Managing Eustachian Tube Disorders
with Dr. Joe Walter Kutz
BackTable, LLC (Producer). (2020, August 20). Ep. 4 – Managing Eustachian Tube Disorders [Audio podcast]. Retrieved from https://www.backtable.com/ent
Dr. Ashley Agan and Dr. Gopi Shah talk with Dr. Joe Walter Kutz about the management of Eustachian Tube Disorders, including pearls and pitfalls on treating the "clogged ear".
Dr. Joe Walter Kutz
Dr. Joe Walter Kutz is a neurotologist and Professor of Otolaryngology and Neurosurgery at the University of Texas Southwestern Medical Center in Dallas, TX.
Dr. Ashley Agan
Dr. Ashley Agan is a practicing ENT and assistant professor at UT Southwestern Medical Center in Dallas, TX.
Dr. Gopi Shah
Co-host Dr. Gopi Shah is a practicing ENT at UT Southwestern Medical Center in Dallas, TX.
In this episode, Dr. Walter Kutz joins Dr. Gopi Shah and Dr. Ashley Agan to discuss the essentials of caring for patients with chronic eustachian tube disorders. They emphasize that the diagnosis of patients with chronic eustachian tube disorders can be challenging. Patient history is often the driving factor in evaluation of these patients, but objective measures such as tympanograms can aid in the diagnostic process.
They describe in detail the differentiating features of patulous eustachian tube, a commonly missed diagnosis with a similar presentation as eustachian tube dysfunction. The best practices for evaluation of patulous eustachian tube are outlined, including the ideal set up for otoscopic and endoscopic nasal exams. They also touch on the treatment options for patulous eustachian tube, giving insight into procedure details as well as complications.
The discussion then evolves to focus on more complicated cases of eustachian tube dysfunction, including patients with atrophic tympanic membranes as well as those refractory to tympanostomy tube placement. The efficacy and challenges of eustachian tube targeted procedures such as balloon dilation are reviewed. The role of allergy evaluations in management and care of eustachian tube dysfunction patients are also considered. Finally, they touch briefly on some notes on the diagnosis of eosinophilic otitis media and superior canal dehiscence.
Dr. Kutz’s Website:
Dr. Kutz’s Twitter Handle: @EarDoc1
Dr. Kutz’s Instagram Handle: @walterkutzmd
PatulEND - Patulend.com
Yeah. I mean, I think the first patient you're describing, the ones that ... They have ear fullness. They have some intermittent pain. It's suggestive of eustachian dysfunction. They come in, but every time they come in, their tympanograms are normal. You don't see fluid. You don't see retraction. At that point, I'm probably thinking about other problems. Most commonly, temporomandibular joint dysfunction, or TMJ dysfunction, is what I'm really thinking about if they have a normal exam. If a patient has cervical spine issues, sometimes that can radiate to the ear and they may have ear fullness and ear pain from that.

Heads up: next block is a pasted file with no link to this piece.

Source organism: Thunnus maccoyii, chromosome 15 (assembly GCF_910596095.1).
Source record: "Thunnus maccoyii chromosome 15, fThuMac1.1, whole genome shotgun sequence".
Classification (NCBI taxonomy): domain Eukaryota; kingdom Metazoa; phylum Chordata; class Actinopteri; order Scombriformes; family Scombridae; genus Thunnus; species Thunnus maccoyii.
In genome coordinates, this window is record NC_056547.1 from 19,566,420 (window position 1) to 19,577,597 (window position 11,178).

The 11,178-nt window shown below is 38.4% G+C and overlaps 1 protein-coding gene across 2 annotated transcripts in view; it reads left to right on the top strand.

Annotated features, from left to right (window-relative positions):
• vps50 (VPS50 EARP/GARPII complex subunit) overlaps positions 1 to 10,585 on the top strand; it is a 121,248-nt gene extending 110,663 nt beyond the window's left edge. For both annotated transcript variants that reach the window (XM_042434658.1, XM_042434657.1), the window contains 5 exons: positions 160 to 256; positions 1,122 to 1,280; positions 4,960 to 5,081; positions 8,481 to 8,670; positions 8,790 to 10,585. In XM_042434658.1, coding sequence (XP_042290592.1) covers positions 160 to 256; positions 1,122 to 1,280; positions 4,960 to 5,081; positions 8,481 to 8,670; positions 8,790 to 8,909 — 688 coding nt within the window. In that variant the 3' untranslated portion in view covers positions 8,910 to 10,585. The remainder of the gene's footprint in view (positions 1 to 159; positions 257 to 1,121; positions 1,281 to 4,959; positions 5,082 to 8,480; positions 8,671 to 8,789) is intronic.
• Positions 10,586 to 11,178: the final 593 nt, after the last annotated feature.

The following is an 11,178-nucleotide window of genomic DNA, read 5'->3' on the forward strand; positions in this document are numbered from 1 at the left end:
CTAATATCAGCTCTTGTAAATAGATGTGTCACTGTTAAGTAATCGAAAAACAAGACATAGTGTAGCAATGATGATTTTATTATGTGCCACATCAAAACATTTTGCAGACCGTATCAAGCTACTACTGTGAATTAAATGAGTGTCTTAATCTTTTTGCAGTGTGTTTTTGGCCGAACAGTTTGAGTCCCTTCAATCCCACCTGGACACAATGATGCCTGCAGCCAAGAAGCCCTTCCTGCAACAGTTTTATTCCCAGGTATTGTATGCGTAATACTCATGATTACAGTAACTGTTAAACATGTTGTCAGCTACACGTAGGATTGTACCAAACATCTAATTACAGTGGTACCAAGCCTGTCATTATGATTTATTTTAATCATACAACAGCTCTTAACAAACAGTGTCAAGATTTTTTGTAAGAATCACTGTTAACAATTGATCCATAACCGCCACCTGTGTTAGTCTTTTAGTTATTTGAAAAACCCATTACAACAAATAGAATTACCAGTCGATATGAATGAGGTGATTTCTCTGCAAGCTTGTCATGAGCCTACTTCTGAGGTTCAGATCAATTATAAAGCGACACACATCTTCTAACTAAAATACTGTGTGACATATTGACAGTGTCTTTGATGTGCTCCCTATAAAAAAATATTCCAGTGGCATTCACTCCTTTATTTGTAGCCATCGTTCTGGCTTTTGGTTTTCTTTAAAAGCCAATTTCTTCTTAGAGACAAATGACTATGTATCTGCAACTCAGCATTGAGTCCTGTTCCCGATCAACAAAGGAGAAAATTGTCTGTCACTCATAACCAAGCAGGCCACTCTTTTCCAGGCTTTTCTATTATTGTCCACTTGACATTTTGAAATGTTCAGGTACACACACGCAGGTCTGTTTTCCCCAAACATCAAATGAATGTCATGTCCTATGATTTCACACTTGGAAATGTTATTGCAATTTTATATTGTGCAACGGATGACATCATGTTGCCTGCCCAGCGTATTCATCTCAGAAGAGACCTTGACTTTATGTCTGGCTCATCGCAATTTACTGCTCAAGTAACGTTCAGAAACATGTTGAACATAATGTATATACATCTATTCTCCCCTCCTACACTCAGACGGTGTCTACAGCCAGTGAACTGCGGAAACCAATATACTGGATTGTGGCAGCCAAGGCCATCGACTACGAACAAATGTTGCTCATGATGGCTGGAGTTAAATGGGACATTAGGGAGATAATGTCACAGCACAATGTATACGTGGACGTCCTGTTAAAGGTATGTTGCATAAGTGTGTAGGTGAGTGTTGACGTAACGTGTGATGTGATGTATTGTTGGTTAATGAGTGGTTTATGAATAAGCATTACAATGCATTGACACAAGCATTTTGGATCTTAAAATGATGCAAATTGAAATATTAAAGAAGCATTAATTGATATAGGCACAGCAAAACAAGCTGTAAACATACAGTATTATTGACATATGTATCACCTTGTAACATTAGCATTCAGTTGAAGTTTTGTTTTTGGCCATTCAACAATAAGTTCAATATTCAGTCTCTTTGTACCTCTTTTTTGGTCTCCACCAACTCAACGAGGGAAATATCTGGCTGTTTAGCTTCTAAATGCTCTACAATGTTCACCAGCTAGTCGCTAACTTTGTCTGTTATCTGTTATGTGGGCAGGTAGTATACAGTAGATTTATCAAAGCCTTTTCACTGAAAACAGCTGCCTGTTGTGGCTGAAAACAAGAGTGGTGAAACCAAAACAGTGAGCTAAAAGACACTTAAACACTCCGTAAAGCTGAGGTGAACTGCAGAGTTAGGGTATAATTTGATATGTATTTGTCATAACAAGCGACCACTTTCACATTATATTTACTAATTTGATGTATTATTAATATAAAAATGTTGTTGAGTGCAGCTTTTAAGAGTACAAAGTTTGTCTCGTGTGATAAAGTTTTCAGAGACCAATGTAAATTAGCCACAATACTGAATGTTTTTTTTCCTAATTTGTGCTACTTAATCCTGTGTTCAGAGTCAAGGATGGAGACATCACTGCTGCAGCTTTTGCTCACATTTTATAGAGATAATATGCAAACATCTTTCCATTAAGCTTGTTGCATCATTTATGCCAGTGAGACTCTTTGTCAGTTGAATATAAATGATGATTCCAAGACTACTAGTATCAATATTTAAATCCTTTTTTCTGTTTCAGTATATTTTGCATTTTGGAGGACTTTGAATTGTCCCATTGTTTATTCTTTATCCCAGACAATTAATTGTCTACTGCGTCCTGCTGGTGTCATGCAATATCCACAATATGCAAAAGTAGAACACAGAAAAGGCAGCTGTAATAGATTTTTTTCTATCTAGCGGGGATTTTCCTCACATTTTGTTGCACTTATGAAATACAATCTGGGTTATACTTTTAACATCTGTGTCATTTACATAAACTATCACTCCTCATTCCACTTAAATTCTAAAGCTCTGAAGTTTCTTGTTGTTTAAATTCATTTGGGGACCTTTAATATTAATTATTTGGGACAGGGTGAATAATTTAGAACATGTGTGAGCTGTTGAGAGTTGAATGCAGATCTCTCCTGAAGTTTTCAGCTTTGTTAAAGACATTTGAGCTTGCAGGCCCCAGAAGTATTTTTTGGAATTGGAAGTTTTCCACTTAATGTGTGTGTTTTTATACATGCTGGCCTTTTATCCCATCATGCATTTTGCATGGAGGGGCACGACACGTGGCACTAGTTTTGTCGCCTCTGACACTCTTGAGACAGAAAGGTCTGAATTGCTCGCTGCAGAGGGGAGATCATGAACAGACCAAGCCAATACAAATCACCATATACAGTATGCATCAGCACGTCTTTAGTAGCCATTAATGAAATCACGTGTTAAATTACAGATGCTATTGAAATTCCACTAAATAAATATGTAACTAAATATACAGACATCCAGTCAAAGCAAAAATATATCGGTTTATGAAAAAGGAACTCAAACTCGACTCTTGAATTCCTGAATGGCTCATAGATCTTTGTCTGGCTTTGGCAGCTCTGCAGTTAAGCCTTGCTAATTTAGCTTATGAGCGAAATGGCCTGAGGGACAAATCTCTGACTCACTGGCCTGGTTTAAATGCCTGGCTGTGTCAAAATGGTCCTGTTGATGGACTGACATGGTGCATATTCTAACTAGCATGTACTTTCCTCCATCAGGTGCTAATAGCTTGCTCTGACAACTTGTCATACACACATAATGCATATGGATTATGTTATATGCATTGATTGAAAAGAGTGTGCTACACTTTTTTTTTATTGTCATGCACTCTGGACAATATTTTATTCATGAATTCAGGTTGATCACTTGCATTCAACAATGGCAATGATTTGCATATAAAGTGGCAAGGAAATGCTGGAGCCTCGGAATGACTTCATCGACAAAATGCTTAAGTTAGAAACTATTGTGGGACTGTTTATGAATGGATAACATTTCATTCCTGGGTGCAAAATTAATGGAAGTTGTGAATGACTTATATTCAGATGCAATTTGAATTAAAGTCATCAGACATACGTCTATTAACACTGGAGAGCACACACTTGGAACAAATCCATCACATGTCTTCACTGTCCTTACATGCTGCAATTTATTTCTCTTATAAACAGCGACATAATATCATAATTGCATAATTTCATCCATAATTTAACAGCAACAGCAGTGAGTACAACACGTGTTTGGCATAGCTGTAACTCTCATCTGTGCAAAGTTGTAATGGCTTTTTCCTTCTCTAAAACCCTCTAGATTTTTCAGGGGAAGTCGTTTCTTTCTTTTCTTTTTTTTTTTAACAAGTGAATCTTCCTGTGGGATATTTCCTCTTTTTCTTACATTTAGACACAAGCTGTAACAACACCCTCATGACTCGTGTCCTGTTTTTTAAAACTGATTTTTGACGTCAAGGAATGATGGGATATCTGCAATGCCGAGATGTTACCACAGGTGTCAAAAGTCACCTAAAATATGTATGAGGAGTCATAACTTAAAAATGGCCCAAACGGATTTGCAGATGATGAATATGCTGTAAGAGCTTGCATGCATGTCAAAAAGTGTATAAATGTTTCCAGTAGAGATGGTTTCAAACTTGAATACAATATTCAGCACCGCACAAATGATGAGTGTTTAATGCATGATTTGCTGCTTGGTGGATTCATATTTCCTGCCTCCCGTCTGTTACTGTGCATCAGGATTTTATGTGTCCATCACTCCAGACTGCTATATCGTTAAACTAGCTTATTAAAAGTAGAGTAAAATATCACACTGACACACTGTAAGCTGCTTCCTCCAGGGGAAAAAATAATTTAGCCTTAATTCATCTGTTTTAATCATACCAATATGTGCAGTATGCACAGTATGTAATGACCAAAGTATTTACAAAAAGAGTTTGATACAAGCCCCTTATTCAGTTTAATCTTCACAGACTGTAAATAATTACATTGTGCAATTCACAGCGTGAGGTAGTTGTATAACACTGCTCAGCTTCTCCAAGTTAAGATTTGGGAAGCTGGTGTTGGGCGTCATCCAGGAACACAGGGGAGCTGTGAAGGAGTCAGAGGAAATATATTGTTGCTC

Of course, you always want to make sure they don't have any sort of neoplasm, so a good head-neck exam is always important, especially if they have persistent otalgia. But in the patients that say "Well, my ear is full all the time" or "My ears are full all the time" but their tympanograms are normal and their exams are normal, I'd be very hesitant to do any more than talk to them about allergies and allergy treatments. You may think about "Well, should I place a tympanostomy tube or not?" In my experience, seeing patients that have had that done on the outside coming in ... A lot of times they're not very happy with the tube. They sort of feel there's a tube there and their symptoms worsen.
One thing you could try ... I don't know if you've ever tried this, Ashley, or Gopi, but you can offer somebody just do a myringotomy. You can just say "Hey. Let's just make a small incision of the ear drum. Why don't you kind of test drive that for a week or so by the time it heals?" and if their symptoms are better with that, then you can place a tympanostomy tube, and you really haven't placed a tube with really not needing one. So, I think that's a good technique to try on some of these patients.
Yeah. I agree. I would favor that route as well, as opposed to putting in a tube, just to kind of see how things go, because if they do ... If the discomfort of the fullness truly is due to eustachian tube dysfunction, they should feel relief with a myringotomy, right?
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